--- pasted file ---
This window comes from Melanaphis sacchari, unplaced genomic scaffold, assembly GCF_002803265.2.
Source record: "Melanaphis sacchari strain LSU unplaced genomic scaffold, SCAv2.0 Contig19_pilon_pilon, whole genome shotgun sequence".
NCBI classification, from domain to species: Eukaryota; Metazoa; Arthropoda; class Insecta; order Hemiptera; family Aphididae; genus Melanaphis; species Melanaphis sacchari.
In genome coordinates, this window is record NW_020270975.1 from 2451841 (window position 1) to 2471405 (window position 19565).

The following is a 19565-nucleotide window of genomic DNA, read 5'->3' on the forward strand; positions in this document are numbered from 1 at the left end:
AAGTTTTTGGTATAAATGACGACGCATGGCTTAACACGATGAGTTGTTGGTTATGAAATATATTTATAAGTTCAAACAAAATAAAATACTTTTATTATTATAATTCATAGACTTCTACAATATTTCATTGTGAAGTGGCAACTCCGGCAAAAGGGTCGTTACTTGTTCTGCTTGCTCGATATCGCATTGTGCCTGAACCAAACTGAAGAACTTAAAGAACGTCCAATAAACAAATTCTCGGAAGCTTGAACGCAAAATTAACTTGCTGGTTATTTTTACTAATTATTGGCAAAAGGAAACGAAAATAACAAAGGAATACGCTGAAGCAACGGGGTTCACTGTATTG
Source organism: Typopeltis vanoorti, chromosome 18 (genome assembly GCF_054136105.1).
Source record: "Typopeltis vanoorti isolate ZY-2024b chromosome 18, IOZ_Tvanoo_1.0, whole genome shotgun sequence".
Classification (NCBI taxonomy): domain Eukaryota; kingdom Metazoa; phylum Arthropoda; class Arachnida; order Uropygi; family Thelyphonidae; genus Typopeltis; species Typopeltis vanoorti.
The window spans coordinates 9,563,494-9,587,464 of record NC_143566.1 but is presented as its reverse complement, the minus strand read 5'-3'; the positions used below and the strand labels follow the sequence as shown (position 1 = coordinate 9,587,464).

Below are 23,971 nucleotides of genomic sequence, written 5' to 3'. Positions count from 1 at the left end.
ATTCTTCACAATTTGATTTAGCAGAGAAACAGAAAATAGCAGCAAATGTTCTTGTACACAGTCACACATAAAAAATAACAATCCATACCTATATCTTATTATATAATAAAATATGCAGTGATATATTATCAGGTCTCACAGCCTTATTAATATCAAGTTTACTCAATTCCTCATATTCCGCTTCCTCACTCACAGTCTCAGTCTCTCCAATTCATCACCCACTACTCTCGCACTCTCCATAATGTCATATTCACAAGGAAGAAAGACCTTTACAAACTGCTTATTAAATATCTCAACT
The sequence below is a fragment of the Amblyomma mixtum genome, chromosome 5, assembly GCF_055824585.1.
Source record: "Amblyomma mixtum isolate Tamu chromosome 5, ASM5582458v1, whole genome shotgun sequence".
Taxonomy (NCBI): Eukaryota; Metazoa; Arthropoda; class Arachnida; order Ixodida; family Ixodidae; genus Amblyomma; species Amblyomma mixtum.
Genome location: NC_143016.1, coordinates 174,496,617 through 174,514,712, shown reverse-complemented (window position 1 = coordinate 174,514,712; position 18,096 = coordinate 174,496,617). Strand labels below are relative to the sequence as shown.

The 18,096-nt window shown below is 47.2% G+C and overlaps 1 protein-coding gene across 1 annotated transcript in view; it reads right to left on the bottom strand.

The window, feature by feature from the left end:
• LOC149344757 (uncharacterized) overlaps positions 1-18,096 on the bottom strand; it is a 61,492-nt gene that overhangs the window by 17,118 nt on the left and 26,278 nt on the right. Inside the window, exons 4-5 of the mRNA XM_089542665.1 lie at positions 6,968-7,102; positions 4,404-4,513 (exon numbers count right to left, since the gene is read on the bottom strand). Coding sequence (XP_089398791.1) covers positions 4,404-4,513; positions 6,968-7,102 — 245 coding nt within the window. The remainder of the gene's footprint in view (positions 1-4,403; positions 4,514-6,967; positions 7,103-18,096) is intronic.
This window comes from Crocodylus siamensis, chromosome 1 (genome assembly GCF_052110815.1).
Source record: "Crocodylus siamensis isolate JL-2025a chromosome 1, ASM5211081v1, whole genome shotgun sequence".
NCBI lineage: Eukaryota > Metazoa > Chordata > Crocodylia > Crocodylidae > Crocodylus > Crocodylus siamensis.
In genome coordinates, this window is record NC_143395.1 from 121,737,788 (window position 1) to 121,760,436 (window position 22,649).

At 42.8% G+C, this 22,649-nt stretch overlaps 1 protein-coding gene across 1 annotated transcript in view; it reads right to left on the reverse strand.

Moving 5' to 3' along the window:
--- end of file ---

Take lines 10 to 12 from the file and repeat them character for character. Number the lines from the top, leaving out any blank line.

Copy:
The window spans coordinates 9,563,494-9,587,464 of record NC_143566.1 but is presented as its reverse complement, the minus strand read 5'-3'; the positions used below and the strand labels follow the sequence as shown (position 1 = coordinate 9,587,464).

Below are 23,971 nucleotides of genomic sequence, written 5' to 3'. Positions count from 1 at the left end.
ATTCTTCACAATTTGATTTAGCAGAGAAACAGAAAATAGCAGCAAATGTTCTTGTACACAGTCACACATAAAAAATAACAATCCATACCTATATCTTATTATATAATAAAATATGCAGTGATATATTATCAGGTCTCACAGCCTTATTAATATCAAGTTTACTCAATTCCTCATATTCCGCTTCCTCACTCACAGTCTCAGTCTCTCCAATTCATCACCCACTACTCTCGCACTCTCCATAATGTCATATTCACAAGGAAGAAAGACCTTTACAAACTGCTTATTAAATATCTCAACT